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Biden seeks review of State Department screening

WASHINGTON—A senior Democratic senator has asked the State Department's inspector general to determine whether the department has been using a political litmus test to screen private American citizens before sending them abroad to represent the United States.

Sen. Joseph Biden of Delaware, the top Democrat on the Senate Foreign Relations Committee, said in a letter to the inspector general that he was requesting the review in part because of a Dec. 2 Knight Ridder report that such a test was being used to weed out critics of the Bush administration's Iraq policy.

"If these allegations are true, such a policy appears to be inconsistent" with a State Department requirement "that speakers must be `representative of a broad range of responsible and informed opinion' in the United States," Biden said in the letter, which was dated Monday and sent to State Department Inspector General Howard J. Krongard.

"Moreover, it would undermine a public diplomacy purpose of the program—to show the world that we are not afraid of, and indeed actively encourage, full and open discussion of important issues," said the letter, a copy of which Knight Ridder obtained Tuesday.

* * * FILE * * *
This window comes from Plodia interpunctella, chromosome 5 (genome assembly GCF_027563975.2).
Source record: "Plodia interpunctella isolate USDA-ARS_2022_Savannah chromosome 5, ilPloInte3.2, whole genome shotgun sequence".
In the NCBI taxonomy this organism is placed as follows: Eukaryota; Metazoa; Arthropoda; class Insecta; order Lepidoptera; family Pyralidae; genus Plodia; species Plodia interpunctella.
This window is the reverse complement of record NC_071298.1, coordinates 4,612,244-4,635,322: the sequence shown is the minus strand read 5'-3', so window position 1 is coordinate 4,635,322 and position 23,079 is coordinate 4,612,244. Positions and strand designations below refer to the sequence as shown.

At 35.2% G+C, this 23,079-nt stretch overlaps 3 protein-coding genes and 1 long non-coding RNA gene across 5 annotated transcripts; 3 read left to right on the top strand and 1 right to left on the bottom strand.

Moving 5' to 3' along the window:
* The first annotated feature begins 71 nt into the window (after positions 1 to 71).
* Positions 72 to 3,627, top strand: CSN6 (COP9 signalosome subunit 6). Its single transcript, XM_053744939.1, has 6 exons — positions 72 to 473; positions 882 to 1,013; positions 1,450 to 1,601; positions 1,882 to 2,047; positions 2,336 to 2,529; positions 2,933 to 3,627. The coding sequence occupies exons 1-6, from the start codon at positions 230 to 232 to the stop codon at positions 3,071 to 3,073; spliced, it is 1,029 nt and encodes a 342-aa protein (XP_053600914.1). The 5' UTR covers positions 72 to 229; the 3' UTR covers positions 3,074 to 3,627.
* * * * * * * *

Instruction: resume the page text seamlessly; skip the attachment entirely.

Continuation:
The earlier Knight Ridder report concerned the U.S. Speakers/Specialists Program. Run by the State Department's Bureau of International Information Programs, it sends private American citizens and others on speaking engagements abroad.

The story quoted current and former U.S. officials as saying that potential participants were vetted—via Internet searches, for example—for any comments or writings that criticized administration policies, particularly its approach to Iraq.

Krongard's office didn't immediately return a call seeking a comment on whether it was acting on Biden's request.

In his letter, Biden said a review of the Bureau of International Information Programs also should be conducted because there hadn't been one since a 2004 inspection.

That effort, he said, found that while the overseas speakers program was a "highly regarded and valuable tool," it lacked a "strategic focus" and was largely reactive instead of proactive.


(c) 2006, Knight Ridder/Tribune Information Services.

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